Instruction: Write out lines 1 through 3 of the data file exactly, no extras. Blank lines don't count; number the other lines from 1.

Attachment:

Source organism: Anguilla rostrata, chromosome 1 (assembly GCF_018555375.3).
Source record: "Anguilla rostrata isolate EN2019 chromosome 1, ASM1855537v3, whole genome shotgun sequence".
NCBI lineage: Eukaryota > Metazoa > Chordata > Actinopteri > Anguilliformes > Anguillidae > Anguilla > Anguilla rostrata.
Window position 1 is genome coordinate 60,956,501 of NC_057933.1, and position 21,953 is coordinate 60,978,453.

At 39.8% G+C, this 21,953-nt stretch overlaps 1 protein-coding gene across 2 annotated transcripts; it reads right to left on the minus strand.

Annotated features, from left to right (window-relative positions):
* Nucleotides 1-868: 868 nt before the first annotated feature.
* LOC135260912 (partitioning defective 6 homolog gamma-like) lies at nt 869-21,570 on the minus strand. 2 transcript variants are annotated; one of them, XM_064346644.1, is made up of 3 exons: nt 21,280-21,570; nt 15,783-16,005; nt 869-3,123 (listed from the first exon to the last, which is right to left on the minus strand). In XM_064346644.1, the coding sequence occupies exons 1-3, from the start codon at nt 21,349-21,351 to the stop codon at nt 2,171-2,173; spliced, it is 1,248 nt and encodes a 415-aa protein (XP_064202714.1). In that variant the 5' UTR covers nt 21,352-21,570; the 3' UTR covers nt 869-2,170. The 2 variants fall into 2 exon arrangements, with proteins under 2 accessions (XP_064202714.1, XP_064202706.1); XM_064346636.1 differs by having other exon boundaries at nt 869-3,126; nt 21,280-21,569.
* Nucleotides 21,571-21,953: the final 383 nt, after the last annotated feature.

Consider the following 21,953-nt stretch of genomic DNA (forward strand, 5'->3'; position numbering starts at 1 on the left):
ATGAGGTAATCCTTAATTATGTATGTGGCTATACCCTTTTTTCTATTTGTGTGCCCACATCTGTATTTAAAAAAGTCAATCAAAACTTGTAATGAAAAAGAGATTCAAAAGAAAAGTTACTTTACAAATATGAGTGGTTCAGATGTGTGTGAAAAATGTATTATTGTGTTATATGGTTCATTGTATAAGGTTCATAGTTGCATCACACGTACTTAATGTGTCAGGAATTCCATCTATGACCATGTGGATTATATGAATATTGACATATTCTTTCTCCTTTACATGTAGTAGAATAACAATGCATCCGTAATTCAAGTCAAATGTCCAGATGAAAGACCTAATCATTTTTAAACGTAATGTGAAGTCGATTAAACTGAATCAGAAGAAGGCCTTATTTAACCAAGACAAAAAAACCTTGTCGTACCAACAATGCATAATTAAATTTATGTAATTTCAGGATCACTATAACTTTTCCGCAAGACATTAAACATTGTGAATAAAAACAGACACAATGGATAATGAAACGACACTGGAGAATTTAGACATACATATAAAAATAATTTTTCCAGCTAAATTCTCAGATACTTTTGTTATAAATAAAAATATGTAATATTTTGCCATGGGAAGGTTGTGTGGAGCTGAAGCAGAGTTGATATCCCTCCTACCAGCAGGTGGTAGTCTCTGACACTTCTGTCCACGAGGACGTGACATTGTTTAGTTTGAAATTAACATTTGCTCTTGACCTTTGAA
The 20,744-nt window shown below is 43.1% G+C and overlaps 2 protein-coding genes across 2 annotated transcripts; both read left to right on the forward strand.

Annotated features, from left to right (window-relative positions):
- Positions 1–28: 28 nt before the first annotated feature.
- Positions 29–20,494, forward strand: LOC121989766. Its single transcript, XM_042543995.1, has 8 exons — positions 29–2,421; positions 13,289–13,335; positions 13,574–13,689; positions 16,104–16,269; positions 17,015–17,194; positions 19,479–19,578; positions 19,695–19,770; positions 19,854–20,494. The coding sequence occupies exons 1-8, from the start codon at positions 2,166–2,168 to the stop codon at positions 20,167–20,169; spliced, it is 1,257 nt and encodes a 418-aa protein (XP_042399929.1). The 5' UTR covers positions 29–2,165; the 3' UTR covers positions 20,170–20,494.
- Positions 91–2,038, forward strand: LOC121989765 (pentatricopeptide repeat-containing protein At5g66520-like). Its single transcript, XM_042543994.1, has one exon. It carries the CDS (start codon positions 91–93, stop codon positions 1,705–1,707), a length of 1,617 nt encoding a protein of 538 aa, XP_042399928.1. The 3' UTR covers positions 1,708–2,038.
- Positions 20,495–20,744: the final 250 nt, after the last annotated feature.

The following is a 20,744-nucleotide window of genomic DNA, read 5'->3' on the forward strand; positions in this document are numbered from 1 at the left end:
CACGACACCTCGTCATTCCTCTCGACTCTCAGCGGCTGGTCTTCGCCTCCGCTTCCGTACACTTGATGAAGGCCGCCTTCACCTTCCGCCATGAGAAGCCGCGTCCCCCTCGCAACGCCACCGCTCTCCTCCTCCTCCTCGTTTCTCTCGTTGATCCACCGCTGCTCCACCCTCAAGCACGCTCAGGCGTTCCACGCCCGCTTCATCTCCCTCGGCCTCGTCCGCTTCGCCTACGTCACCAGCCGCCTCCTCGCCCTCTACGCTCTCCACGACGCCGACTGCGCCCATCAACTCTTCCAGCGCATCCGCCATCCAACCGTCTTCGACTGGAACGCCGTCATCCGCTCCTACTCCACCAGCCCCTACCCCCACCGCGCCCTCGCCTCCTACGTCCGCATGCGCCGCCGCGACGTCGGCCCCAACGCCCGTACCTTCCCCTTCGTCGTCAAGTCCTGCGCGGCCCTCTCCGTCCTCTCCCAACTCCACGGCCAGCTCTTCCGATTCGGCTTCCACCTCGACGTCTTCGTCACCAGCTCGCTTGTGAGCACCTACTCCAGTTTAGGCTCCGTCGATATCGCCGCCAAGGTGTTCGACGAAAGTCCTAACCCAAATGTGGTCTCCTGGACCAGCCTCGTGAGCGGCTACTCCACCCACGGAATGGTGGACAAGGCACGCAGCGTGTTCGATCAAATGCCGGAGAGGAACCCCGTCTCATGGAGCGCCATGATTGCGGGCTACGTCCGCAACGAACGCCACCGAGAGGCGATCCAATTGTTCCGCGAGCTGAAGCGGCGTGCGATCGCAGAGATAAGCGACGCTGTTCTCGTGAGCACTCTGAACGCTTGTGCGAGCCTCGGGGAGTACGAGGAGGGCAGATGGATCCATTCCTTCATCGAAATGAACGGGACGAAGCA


Source organism: Anguilla rostrata, chromosome 1 (assembly GCF_018555375.3).
Source record: "Anguilla rostrata isolate EN2019 chromosome 1, ASM1855537v3, whole genome shotgun sequence".
NCBI lineage: Eukaryota > Metazoa > Chordata > Actinopteri > Anguilliformes > Anguillidae > Anguilla > Anguilla rostrata.